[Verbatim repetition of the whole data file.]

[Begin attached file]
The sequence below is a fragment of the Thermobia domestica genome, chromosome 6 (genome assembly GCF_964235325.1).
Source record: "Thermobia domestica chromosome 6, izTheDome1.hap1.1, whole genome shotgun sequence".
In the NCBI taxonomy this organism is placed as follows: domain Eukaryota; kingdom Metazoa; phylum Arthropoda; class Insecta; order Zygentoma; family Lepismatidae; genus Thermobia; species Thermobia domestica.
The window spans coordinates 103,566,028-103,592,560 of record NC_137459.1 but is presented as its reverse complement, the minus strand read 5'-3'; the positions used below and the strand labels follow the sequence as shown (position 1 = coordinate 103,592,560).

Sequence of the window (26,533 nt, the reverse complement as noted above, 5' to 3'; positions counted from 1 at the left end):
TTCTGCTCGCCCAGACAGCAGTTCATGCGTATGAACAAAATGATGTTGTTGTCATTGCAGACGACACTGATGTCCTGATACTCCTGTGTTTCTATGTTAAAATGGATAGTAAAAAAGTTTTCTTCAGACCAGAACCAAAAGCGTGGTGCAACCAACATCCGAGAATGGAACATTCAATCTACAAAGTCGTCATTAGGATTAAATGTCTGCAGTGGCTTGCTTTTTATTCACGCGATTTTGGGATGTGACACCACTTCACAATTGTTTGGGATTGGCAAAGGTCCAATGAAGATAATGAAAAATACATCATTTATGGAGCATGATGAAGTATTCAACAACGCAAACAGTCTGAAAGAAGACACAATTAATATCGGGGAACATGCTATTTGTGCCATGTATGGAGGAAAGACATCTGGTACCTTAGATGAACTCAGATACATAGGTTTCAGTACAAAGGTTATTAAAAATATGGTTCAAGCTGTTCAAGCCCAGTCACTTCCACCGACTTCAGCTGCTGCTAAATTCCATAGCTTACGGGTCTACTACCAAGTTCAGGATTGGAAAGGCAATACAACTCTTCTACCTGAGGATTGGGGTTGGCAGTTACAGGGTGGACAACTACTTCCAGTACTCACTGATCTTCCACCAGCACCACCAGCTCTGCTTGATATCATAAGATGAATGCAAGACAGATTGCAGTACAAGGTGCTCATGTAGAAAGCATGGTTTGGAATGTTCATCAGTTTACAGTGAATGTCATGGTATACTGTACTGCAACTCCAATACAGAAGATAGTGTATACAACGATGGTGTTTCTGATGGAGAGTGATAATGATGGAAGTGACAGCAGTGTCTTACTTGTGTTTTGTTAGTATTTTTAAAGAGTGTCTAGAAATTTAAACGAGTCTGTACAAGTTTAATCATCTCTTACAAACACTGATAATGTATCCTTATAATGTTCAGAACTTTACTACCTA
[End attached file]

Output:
The sequence below is a fragment of the Thermobia domestica genome, chromosome 6 (genome assembly GCF_964235325.1).
Source record: "Thermobia domestica chromosome 6, izTheDome1.hap1.1, whole genome shotgun sequence".
In the NCBI taxonomy this organism is placed as follows: domain Eukaryota; kingdom Metazoa; phylum Arthropoda; class Insecta; order Zygentoma; family Lepismatidae; genus Thermobia; species Thermobia domestica.
The window spans coordinates 103,566,028-103,592,560 of record NC_137459.1 but is presented as its reverse complement, the minus strand read 5'-3'; the positions used below and the strand labels follow the sequence as shown (position 1 = coordinate 103,592,560).

Sequence of the window (26,533 nt, the reverse complement as noted above, 5' to 3'; positions counted from 1 at the left end):
TTCTGCTCGCCCAGACAGCAGTTCATGCGTATGAACAAAATGATGTTGTTGTCATTGCAGACGACACTGATGTCCTGATACTCCTGTGTTTCTATGTTAAAATGGATAGTAAAAAAGTTTTCTTCAGACCAGAACCAAAAGCGTGGTGCAACCAACATCCGAGAATGGAACATTCAATCTACAAAGTCGTCATTAGGATTAAATGTCTGCAGTGGCTTGCTTTTTATTCACGCGATTTTGGGATGTGACACCACTTCACAATTGTTTGGGATTGGCAAAGGTCCAATGAAGATAATGAAAAATACATCATTTATGGAGCATGATGAAGTATTCAACAACGCAAACAGTCTGAAAGAAGACACAATTAATATCGGGGAACATGCTATTTGTGCCATGTATGGAGGAAAGACATCTGGTACCTTAGATGAACTCAGATACATAGGTTTCAGTACAAAGGTTATTAAAAATATGGTTCAAGCTGTTCAAGCCCAGTCACTTCCACCGACTTCAGCTGCTGCTAAATTCCATAGCTTACGGGTCTACTACCAAGTTCAGGATTGGAAAGGCAATACAACTCTTCTACCTGAGGATTGGGGTTGGCAGTTACAGGGTGGACAACTACTTCCAGTACTCACTGATCTTCCACCAGCACCACCAGCTCTGCTTGATATCATAAGATGAATGCAAGACAGATTGCAGTACAAGGTGCTCATGTAGAAAGCATGGTTTGGAATGTTCATCAGTTTACAGTGAATGTCATGGTATACTGTACTGCAACTCCAATACAGAAGATAGTGTATACAACGATGGTGTTTCTGATGGAGAGTGATAATGATGGAAGTGACAGCAGTGTCTTACTTGTGTTTTGTTAGTATTTTTAAAGAGTGTCTAGAAATTTAAACGAGTCTGTACAAGTTTAATCATCTCTTACAAACACTGATAATGTATCCTTATAATGTTCAGAACTTTACTACCTA